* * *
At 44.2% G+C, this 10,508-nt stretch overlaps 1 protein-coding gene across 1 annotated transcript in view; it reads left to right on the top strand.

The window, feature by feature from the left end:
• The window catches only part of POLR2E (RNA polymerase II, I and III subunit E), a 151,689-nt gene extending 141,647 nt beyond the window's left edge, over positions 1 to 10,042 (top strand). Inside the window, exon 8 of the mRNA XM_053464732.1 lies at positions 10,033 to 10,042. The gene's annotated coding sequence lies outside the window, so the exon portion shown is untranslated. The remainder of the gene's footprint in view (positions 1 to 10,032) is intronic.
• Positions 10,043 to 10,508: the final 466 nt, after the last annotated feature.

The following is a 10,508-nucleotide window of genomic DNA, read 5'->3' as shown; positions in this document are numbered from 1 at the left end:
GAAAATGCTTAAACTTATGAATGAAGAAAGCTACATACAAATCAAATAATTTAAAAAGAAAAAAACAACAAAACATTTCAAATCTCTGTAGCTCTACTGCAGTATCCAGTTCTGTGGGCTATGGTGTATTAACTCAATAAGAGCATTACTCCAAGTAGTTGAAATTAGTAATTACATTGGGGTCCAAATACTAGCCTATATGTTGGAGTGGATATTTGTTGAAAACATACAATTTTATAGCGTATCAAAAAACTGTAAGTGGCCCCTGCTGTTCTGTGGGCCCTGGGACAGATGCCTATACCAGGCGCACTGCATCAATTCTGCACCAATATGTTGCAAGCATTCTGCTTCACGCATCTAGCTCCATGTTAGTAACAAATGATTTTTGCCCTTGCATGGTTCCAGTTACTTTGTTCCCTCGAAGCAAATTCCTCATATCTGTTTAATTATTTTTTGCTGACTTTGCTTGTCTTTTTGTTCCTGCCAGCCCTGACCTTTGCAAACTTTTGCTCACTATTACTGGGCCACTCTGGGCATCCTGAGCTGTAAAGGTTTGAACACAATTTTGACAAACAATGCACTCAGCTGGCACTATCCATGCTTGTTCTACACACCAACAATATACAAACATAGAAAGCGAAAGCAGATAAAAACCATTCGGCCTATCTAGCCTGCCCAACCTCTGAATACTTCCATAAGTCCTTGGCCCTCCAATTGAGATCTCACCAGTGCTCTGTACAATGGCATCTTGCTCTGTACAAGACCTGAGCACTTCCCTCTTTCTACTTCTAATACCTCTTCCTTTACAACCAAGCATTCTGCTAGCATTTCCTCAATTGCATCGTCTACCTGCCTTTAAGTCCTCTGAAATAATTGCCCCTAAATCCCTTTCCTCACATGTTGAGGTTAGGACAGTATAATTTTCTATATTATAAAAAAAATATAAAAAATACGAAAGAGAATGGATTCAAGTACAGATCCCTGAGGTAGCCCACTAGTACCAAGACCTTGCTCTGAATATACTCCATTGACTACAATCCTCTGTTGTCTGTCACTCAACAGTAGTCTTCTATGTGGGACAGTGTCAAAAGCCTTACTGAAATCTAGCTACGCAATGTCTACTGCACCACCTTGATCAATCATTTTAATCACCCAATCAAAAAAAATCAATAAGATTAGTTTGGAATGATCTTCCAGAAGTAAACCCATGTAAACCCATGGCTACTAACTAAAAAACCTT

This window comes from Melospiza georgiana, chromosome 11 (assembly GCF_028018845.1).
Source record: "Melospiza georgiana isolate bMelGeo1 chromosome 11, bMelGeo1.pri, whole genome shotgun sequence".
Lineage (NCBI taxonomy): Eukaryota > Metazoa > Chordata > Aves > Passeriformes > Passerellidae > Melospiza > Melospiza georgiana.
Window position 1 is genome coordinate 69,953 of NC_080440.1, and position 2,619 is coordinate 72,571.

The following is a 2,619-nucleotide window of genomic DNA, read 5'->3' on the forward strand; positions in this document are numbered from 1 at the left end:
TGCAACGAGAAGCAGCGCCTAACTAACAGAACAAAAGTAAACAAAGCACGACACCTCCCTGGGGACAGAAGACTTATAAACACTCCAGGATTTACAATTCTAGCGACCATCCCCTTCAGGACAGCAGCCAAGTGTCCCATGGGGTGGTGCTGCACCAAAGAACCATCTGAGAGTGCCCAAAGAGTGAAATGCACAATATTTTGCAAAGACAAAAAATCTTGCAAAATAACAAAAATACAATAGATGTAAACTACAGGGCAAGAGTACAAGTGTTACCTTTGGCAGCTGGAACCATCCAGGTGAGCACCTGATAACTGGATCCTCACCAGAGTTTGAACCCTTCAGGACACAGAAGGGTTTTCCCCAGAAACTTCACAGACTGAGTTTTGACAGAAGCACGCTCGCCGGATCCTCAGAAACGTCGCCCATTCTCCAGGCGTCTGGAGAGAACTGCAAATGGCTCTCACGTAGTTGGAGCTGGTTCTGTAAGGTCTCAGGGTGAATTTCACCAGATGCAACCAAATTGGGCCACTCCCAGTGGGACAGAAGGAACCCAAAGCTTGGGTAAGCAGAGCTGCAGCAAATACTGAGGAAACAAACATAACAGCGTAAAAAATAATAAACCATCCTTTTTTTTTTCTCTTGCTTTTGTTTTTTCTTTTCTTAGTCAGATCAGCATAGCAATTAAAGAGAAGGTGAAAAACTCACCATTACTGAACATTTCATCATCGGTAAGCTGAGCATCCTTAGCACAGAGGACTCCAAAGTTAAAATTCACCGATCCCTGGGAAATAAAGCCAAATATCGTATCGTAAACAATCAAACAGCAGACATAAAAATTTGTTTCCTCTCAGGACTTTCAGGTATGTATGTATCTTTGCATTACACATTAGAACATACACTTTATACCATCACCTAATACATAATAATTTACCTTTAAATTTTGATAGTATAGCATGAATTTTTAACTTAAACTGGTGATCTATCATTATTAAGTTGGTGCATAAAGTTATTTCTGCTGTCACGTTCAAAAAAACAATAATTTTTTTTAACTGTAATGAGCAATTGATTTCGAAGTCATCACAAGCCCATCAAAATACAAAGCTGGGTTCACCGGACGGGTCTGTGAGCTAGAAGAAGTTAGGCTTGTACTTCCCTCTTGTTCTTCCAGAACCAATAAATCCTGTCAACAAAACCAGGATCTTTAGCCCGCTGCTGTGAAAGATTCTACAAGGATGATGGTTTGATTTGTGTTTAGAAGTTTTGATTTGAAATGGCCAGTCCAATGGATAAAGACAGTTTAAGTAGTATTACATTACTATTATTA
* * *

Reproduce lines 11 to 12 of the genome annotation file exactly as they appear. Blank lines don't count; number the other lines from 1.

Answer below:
The following is a 2,619-nucleotide window of genomic DNA, read 5'->3' on the forward strand; positions in this document are numbered from 1 at the left end:
TGCAACGAGAAGCAGCGCCTAACTAACAGAACAAAAGTAAACAAAGCACGACACCTCCCTGGGGACAGAAGACTTATAAACACTCCAGGATTTACAATTCTAGCGACCATCCCCTTCAGGACAGCAGCCAAGTGTCCCATGGGGTGGTGCTGCACCAAAGAACCATCTGAGAGTGCCCAAAGAGTGAAATGCACAATATTTTGCAAAGACAAAAAATCTTGCAAAATAACAAAAATACAATAGATGTAAACTACAGGGCAAGAGTACAAGTGTTACCTTTGGCAGCTGGAACCATCCAGGTGAGCACCTGATAACTGGATCCTCACCAGAGTTTGAACCCTTCAGGACACAGAAGGGTTTTCCCCAGAAACTTCACAGACTGAGTTTTGACAGAAGCACGCTCGCCGGATCCTCAGAAACGTCGCCCATTCTCCAGGCGTCTGGAGAGAACTGCAAATGGCTCTCACGTAGTTGGAGCTGGTTCTGTAAGGTCTCAGGGTGAATTTCACCAGATGCAACCAAATTGGGCCACTCCCAGTGGGACAGAAGGAACCCAAAGCTTGGGTAAGCAGAGCTGCAGCAAATACTGAGGAAACAAACATAACAGCGTAAAAAATAATAAACCATCCTTTTTTTTTTCTCTTGCTTTTGTTTTTTCTTTTCTTAGTCAGATCAGCATAGCAATTAAAGAGAAGGTGAAAAACTCACCATTACTGAACATTTCATCATCGGTAAGCTGAGCATCCTTAGCACAGAGGACTCCAAAGTTAAAATTCACCGATCCCTGGGAAATAAAGCCAAATATCGTATCGTAAACAATCAAACAGCAGACATAAAAATTTGTTTCCTCTCAGGACTTTCAGGTATGTATGTATCTTTGCATTACACATTAGAACATACACTTTATACCATCACCTAATACATAATAATTTACCTTTAAATTTTGATAGTATAGCATGAATTTTTAACTTAAACTGGTGATCTATCATTATTAAGTTGGTGCATAAAGTTATTTCTGCTGTCACGTTCAAAAAAACAATAATTTTTTTTAACTGTAATGAGCAATTGATTTCGAAGTCATCACAAGCCCATCAAAATACAAAGCTGGGTTCACCGGACGGGTCTGTGAGCTAGAAGAAGTTAGGCTTGTACTTCCCTCTTGTTCTTCCAGAACCAATAAATCCTGTCAACAAAACCAGGATCTTTAGCCCGCTGCTGTGAAAGATTCTACAAGGATGATGGTTTGATTTGTGTTTAGAAGTTTTGATTTGAAATGGCCAGTCCAATGGATAAAGACAGTTTAAGTAGTATTACATTACTATTATTA